Eg. If you have a compact already with no hotshoe you can always use the pop up flash to trigger strobes in slave model, no substitute to having proper hotshoe/sync port trigger though but better than nothing if it's all you have. I've done this before now on point and shoot bridge camera and likes. Various ways to stop the on cam flash affecting photo too much or at all such as put card/flag 45deg angle over it to bounce light it away from scene, I've found it still triggers strobes but doesn't reach scene, dial down fec if cam has to as low as it'll go. I've also used ND gel from a 2 sample pack of Lee gels* or just heavily diffuse it and use it as weaker fill light.

    * as for gels it's handy to get one of these sample swatches since they're big enough to cover speedlight fresnel for all kinds of creative effects and white balancing mixed strobe ambient shots and so on. Worth it for such a small investment IMO. Dave Hobby's site (strobist) has much more on that kind of thing. That's where I started a few years ago and found it indispensable.

  6. #6
    Stagecoach's Avatar
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    Re: Jewelry photography

    Hi Gabriela,

    To give any worthwhile advice the below should be considered first.

    You say that the images need to look 'really nice', but beware, really nice is a very subjective standard. Can you say exactly what the purpose of the images is for? Will they be for web viewing such as ebay or at the other end of the scale for 24 x 18 inch professional prints.

    You also say your images look really bad, it may be worth posting an example of one as it could simply be your technique and advice can be given to assist.

    Grahame

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    Re: Jewelry photography

    Quote Originally Posted by gabriela View Post
    But will compact camera work for jewelry, that is my dream to do that, because dslr is too big. Do you have any jewelry samples?

    I think with small compact you cant achieve anything good, you get too much reflection from camera lense etc...

    why you think dslr is not necessary, in jewelry everthing gives reflection
    Perhaps if you post some of your images and indicate what it is you don't like in them, we could give more specific hints.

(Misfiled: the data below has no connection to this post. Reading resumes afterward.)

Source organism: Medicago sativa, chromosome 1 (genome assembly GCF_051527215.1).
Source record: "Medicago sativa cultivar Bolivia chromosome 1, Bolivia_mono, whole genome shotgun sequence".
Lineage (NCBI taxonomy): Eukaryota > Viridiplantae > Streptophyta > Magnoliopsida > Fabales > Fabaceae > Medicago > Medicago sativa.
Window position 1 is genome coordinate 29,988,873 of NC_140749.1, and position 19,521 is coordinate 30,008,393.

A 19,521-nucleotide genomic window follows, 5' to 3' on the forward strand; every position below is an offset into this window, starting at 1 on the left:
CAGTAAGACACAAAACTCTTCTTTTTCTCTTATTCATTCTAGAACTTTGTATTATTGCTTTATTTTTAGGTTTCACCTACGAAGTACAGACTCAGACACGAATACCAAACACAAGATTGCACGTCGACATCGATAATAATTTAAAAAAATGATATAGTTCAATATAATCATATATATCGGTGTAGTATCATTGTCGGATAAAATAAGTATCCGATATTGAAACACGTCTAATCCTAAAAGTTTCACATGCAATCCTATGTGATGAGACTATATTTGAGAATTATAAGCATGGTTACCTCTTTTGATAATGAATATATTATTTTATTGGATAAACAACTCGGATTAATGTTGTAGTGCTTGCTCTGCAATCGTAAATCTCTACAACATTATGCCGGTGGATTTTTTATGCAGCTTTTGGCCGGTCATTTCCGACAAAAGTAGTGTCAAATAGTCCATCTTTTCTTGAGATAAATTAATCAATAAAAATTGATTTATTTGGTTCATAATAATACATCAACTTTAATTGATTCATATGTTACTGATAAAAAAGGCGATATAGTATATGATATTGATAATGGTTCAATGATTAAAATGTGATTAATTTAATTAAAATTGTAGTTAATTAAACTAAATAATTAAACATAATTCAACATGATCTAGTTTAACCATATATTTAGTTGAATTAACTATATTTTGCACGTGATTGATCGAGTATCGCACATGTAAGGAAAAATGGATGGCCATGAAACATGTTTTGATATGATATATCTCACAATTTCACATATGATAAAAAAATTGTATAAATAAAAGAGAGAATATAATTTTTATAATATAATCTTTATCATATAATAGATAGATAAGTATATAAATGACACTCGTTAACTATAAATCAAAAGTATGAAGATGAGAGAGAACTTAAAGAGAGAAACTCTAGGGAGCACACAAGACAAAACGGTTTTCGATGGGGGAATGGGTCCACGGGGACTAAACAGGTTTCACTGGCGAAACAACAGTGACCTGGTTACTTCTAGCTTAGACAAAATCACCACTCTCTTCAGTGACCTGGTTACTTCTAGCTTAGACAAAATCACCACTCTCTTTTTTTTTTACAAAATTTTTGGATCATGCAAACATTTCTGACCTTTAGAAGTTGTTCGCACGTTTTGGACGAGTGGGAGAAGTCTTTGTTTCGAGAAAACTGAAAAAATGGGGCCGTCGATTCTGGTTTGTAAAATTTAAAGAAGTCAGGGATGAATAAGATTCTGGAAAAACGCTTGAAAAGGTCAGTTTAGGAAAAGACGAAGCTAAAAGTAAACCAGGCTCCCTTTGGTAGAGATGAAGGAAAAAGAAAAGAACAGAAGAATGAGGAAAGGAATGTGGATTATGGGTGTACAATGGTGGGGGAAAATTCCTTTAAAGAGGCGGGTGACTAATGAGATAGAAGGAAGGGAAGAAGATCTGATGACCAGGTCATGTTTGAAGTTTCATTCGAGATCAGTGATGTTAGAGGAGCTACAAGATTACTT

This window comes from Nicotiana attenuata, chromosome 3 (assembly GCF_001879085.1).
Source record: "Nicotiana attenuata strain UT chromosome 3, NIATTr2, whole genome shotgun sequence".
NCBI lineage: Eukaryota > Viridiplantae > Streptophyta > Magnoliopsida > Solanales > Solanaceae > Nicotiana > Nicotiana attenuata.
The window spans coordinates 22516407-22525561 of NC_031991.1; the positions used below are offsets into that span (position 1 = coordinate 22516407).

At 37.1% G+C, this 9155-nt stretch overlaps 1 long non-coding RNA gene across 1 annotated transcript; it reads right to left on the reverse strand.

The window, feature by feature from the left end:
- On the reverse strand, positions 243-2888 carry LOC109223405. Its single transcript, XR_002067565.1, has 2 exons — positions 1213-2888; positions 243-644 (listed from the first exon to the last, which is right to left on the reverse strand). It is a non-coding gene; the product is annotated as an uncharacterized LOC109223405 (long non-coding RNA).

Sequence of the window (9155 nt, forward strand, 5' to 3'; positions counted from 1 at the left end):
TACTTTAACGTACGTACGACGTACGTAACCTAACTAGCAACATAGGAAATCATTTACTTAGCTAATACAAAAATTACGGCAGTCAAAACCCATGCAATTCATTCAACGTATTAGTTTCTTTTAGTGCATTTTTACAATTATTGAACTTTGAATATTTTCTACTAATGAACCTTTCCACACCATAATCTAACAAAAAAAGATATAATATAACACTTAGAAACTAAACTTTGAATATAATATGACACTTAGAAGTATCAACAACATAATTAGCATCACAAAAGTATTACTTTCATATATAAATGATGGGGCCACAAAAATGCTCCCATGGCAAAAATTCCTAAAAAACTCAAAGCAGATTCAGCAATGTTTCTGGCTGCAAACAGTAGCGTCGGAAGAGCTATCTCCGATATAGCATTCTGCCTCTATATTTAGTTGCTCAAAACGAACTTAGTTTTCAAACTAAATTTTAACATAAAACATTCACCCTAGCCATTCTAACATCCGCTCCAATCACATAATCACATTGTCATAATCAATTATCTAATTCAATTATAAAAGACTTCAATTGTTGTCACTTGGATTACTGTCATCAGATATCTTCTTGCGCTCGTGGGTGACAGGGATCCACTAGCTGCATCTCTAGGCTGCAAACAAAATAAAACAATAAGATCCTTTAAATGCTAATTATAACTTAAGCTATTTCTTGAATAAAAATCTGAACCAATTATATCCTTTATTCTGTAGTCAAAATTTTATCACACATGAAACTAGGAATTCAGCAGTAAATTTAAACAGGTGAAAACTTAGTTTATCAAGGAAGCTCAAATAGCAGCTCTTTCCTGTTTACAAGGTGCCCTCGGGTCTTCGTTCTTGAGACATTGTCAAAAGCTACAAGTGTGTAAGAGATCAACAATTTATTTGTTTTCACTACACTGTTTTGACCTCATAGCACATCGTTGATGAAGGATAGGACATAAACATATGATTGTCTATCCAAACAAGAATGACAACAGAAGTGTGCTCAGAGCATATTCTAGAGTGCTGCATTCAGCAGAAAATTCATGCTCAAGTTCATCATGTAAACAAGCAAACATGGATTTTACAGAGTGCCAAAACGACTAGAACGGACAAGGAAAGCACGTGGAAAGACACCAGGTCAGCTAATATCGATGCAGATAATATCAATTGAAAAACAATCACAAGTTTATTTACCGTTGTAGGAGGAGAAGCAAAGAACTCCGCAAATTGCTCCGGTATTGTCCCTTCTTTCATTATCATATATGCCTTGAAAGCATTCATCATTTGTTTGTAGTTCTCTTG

If you could also include some information about your setup taking the pictures, that would be ideal.

    Don't forget that there are very good compacts nowadays (but their price can get close to that of a basic DSLR as well...).
    And the kind of camera has no influence on the reflections you'll get (the lighting will influence the reflections!)

  8. #8
    inkista's Avatar
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    Re: Jewelry photography

    Quote Originally Posted by gabriela View Post
    But will compact camera work for jewelry, that is my dream to do that, because dslr is too big. Do you have any jewelry samples?
    Nope. I'm not into the shinies, aside from fountain pens. Note that I took that fountain pen image with a Canon Powershot G9, not a dSLR.

    I think with small compact you cant achieve anything good, you get too much reflection from camera lense etc...
    Look again at the links that Davey mentioned. There's a whole section of jewelry photographs that were taken with an iPhone and a plastic dome diffuser:

    http://www.photigy.com/jewelry-photo...d-dome-review/

    Trust us when we tell you--it's NOT the camera. Technique and lighting go a long long way, regardless of the camera.

    ...why you think dslr is not necessary, in jewelry everthing gives reflection
    Because it's not the small camera that's giving you the reflections--it's the lighting.

    You probably also need to learn post-processing, as well as basic photography skillz. Really great shots take time to create/envision, set up, plan out, and execute. You need good solid technique for composition, exposure, and post processing. Just pressing a button and having a gorgeous shot is not really how this all happens. The difference between a photograph and a snapshot is thinking time and effort. A really good shot can take HOURS to get.